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Stagnation Theory: Alvin Hansen

Updated on March 4, 2013
The great economist: Alvin Hansen.
The great economist: Alvin Hansen.

Alvin was born in 1887. He worked as professor of Economics at Harvard. He was a well read professor on matters of current economic issues. He had a great influence on the government of the day. That is how he was able to help in creating the Council of Economic Advisors as well as the popular Social Security System.

Alvin is credited for having introduced Keynesian economics to the US. This was in the 1930s. He was more determined than any other person to make popular the ideas of Keynes. He graduated for his economics degree in 1918 from University of Wisconsin. Immediately after his doctorate, he worked at Brown University. In 1923 he was became a professor at the University of Minnesota where he was an expert in matters of business cycle. Later in 1937, he became a professor of Political Economy at Harvard University in the United States.

In the beginning Hansen was very skeptical about Keynes’s works: The General Theory of Employment, Interest Rates and Money. This point of view changed drastically when in 1938 he embraced those ideas. As Keynes did, he also supports government intervention during times of economic recession. Many great economists were inspired by the works of Hansen. On the top of the list is Paul Samuelson as well as James Tobin. These two economists ended up winning Nobel Prices. The two had build on Keynesian economics.

The most powerful contribution to economics was the IS-LM model. Another name for that model is the Hicks-Hansen synthesis. This is a model that is used to illustrate on how monetary and fiscal policies can be used to make changes to the national income.

Stagnation Thesis

Hansen had a belief that secular stagnation had been reached and the American economy would never have a chance to grow fast as before. This was because he believed that all the ingredients of growth had been exhausted. America had reached its optimum in terms of population growth as well as technological innovations. This thesis became extremely controversial and attracted many critics. Hansen was therefore labeled a pessimist as well as a defeatist. He further proposed that the sole solution was huge deficit spending by the federal government on a regular basis.

In his efforts to defend his ideas, he said that secular stagnation thesis was just another name the underemployment equilibrium used by Keynes. After 1940 when America started experiencing growth, the stagnation thesis was discarded.

Hansen played a great role in shaping public policy. He played a central role more especially during the Truman and Roosevelt reign. He explained his economic principles as a member of various governmental commissions and being a consultant to the Federal Reserve Board, National Resource Planning Board as well as working with the United States Treasury.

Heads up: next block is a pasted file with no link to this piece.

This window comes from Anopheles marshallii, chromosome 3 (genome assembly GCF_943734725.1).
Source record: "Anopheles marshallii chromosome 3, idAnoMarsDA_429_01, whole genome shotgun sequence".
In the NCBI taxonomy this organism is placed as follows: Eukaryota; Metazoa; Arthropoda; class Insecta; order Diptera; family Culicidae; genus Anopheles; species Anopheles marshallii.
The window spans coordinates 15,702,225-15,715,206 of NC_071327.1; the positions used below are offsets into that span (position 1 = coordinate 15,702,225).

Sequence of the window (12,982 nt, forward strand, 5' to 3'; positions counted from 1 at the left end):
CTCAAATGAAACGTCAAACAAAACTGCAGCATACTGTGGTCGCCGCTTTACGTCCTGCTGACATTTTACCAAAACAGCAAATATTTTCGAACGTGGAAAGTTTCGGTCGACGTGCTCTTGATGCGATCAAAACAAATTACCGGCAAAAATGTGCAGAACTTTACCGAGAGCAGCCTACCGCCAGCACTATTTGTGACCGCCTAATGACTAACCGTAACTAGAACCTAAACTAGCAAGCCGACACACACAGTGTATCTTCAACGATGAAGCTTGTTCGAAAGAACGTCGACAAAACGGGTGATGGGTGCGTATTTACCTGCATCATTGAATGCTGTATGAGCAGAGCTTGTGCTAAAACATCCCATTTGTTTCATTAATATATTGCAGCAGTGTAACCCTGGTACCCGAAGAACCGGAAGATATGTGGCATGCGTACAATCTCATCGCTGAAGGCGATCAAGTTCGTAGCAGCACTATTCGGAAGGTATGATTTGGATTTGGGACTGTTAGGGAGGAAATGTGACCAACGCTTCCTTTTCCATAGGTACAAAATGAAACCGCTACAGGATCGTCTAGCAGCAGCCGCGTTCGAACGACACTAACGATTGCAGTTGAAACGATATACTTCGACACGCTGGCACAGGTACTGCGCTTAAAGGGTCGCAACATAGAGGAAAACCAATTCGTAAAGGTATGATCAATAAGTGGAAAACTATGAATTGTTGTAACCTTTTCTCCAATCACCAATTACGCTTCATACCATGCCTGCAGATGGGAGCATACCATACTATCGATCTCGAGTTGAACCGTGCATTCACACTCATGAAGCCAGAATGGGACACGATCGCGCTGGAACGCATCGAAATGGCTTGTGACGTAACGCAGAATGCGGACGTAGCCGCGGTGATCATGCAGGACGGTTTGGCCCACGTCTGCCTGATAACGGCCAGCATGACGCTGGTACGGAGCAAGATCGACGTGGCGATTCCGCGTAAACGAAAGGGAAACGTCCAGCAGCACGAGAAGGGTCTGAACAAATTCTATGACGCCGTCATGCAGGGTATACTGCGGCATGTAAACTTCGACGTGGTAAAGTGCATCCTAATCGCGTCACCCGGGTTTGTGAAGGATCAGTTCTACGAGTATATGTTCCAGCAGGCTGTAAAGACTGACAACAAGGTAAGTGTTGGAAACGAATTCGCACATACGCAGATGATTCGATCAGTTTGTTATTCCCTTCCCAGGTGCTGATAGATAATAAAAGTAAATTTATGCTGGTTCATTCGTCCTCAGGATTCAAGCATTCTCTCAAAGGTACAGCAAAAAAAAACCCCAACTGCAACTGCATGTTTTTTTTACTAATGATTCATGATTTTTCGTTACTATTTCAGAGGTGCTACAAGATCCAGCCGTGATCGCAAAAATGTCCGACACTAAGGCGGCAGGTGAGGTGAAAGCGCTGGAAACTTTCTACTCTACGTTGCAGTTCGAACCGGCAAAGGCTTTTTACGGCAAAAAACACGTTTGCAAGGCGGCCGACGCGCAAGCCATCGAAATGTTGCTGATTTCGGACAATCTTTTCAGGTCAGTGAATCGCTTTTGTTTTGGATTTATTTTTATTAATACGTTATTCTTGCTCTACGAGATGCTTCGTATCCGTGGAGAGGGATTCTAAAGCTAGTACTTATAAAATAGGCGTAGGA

The IS-LM curve.
The IS-LM curve.

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    • RonElFran profile image

      Ronald E Franklin 4 years ago from Mechanicsburg, PA

      I think the history of the last century and a half shows that any theory built on the assumption that technological innovations will be exhausted is probably doomed to failure. Not even the most prescient economist could have foreseen in the 1930s the economic dynamo that would be unleashed by computer and internet technology. Thanks for an informative hub.

    • conradofontanilla profile image

      conradofontanilla 4 years ago from Philippines

      Let's try to approach the subject this way. The subjects of astro physics are determinate. The laws that govern them or they follow are immutable. When we deal with small objects in physics like wave and particles, the elements are highly predictable or their transformations are predictable like mass is convertible to energy, and nothing is lost. Whereas in economics, emotions are volatile. The impulse to buy is not highly predictable. An emotion may dissipate, whereas an electron will not. Economics can still be an exact science in that it deals with concepts and relationships among concepts. Some are amenable to mathematical expressions.

      One element of economics must be scrutinized, like its being an invention. Capitalism as a system is an invention. Some of its elements are conventions that have no physical basis. A system as we know has its internal logic. If that logic were violated the result would be different from what is expected. A good analogy is the game of chess that is an invention. It has rules and internal logic. When one or several of its rules were violated it ceases to be the one as established long time ago. Chess is a game played by people. And people can change its rules. We know that there are people who know the internal logic of capitalism and they know how to change the rules. Or they have the power to change the rules. In physics, if an astronaut does not follow the correct angle, according to the theory of relativity, in coming back to earth from space travel he will bounce back to space and become marooned there. In economics, the powerful knows what rule to change to his advantage and can put it back once he had attained his objective. He is not jailed if his misdemeanor were detected. Or he will not be marooned like the errant or ignorant astronaut.

      For example, interest rate. In the US since the interest rate is controlled by the Federal Reserve Bank, its chairman can raise or lower interest rate and not even the president of the US can stop him.

    • gkerosi profile image
      Author

      Geoffrey Kerosi 4 years ago from Nairobi

      I agree with you on the issue of malleability. Economics is not an exact science. This is due to a number of factors. Some of the important factors include: Economics tries to predict human emotions which are subject to change. Human behavior cannot be measured accurately by Mathematical equations.

      I also agree that Einstein played a central role in laying the general framework through his Theory of Relativity.

    • conradofontanilla profile image

      conradofontanilla 4 years ago from Philippines

      Agreed on modifications. In fact, Einstein said a theory consists of concepts and relationship(s) among concepts. So modifications can be done on concepts and relationships. Or use new ones. Einstein said creativity comes in in coming up with concepts and relationships. They must be defined precisely and once verified, they must be maintained.